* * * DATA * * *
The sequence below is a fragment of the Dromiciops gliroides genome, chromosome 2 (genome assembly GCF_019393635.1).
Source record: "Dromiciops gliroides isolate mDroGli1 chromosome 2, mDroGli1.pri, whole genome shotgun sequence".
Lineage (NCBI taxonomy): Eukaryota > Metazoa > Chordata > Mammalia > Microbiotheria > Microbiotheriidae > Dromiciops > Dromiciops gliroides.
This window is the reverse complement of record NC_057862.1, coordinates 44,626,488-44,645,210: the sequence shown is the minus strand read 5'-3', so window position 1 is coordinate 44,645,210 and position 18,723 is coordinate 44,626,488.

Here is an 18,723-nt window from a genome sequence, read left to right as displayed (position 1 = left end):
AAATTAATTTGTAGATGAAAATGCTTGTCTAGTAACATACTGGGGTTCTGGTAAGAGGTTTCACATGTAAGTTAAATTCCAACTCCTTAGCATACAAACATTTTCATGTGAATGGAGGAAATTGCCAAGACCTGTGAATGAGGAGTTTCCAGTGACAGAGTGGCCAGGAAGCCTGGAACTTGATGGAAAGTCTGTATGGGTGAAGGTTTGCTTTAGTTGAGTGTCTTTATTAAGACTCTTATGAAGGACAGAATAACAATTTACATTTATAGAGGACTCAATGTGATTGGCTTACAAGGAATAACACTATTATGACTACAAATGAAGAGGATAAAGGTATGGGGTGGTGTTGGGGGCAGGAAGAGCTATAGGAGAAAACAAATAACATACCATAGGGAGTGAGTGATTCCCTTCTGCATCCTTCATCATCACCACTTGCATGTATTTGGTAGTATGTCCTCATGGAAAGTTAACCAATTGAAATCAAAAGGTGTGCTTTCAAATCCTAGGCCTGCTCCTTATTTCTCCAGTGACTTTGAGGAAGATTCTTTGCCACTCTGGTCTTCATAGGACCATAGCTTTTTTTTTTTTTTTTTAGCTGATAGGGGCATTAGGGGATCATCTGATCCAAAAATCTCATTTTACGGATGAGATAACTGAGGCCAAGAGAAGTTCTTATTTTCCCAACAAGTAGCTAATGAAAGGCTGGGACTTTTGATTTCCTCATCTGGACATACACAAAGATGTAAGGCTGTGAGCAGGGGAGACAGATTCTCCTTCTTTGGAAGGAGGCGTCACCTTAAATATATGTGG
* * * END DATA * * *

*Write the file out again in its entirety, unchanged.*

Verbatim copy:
The sequence below is a fragment of the Dromiciops gliroides genome, chromosome 2 (genome assembly GCF_019393635.1).
Source record: "Dromiciops gliroides isolate mDroGli1 chromosome 2, mDroGli1.pri, whole genome shotgun sequence".
Lineage (NCBI taxonomy): Eukaryota > Metazoa > Chordata > Mammalia > Microbiotheria > Microbiotheriidae > Dromiciops > Dromiciops gliroides.
This window is the reverse complement of record NC_057862.1, coordinates 44,626,488-44,645,210: the sequence shown is the minus strand read 5'-3', so window position 1 is coordinate 44,645,210 and position 18,723 is coordinate 44,626,488.

Here is an 18,723-nt window from a genome sequence, read left to right as displayed (position 1 = left end):
AAATTAATTTGTAGATGAAAATGCTTGTCTAGTAACATACTGGGGTTCTGGTAAGAGGTTTCACATGTAAGTTAAATTCCAACTCCTTAGCATACAAACATTTTCATGTGAATGGAGGAAATTGCCAAGACCTGTGAATGAGGAGTTTCCAGTGACAGAGTGGCCAGGAAGCCTGGAACTTGATGGAAAGTCTGTATGGGTGAAGGTTTGCTTTAGTTGAGTGTCTTTATTAAGACTCTTATGAAGGACAGAATAACAATTTACATTTATAGAGGACTCAATGTGATTGGCTTACAAGGAATAACACTATTATGACTACAAATGAAGAGGATAAAGGTATGGGGTGGTGTTGGGGGCAGGAAGAGCTATAGGAGAAAACAAATAACATACCATAGGGAGTGAGTGATTCCCTTCTGCATCCTTCATCATCACCACTTGCATGTATTTGGTAGTATGTCCTCATGGAAAGTTAACCAATTGAAATCAAAAGGTGTGCTTTCAAATCCTAGGCCTGCTCCTTATTTCTCCAGTGACTTTGAGGAAGATTCTTTGCCACTCTGGTCTTCATAGGACCATAGCTTTTTTTTTTTTTTTTTAGCTGATAGGGGCATTAGGGGATCATCTGATCCAAAAATCTCATTTTACGGATGAGATAACTGAGGCCAAGAGAAGTTCTTATTTTCCCAACAAGTAGCTAATGAAAGGCTGGGACTTTTGATTTCCTCATCTGGACATACACAAAGATGTAAGGCTGTGAGCAGGGGAGACAGATTCTCCTTCTTTGGAAGGAGGCGTCACCTTAAATATATGTGG